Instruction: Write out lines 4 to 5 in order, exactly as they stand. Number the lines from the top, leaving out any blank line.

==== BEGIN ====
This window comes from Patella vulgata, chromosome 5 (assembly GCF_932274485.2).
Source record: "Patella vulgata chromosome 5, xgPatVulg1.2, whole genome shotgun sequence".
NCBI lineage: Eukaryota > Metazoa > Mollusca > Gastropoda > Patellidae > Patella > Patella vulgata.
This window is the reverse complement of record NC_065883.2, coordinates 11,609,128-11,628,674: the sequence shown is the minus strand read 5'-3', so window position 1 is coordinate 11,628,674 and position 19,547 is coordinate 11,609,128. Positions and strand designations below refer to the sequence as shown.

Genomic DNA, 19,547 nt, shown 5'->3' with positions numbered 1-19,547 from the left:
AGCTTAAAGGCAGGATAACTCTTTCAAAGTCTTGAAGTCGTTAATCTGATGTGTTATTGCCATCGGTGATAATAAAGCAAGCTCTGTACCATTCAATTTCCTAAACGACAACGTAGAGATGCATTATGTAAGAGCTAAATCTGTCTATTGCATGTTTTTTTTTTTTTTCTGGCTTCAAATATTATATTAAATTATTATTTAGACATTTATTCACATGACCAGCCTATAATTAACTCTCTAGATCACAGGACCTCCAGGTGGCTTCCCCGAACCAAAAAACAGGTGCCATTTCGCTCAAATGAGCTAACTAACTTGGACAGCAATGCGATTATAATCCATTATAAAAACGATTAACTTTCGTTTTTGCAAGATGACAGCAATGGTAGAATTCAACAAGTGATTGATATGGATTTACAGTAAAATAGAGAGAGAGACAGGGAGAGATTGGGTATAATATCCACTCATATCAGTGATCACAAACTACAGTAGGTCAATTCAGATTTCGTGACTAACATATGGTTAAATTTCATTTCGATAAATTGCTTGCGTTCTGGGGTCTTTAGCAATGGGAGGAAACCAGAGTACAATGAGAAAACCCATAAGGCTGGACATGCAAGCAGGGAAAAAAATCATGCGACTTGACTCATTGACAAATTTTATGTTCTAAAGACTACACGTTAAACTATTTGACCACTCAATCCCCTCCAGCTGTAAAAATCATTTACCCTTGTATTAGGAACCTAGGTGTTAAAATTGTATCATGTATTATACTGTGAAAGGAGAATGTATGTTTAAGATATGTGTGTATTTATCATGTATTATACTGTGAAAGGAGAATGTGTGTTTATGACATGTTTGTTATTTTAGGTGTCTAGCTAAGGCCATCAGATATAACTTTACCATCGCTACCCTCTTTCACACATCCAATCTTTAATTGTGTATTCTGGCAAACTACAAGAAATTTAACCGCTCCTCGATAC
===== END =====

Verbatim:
This window is the reverse complement of record NC_065883.2, coordinates 11,609,128-11,628,674: the sequence shown is the minus strand read 5'-3', so window position 1 is coordinate 11,628,674 and position 19,547 is coordinate 11,609,128. Positions and strand designations below refer to the sequence as shown.

Genomic DNA, 19,547 nt, shown 5'->3' with positions numbered 1-19,547 from the left: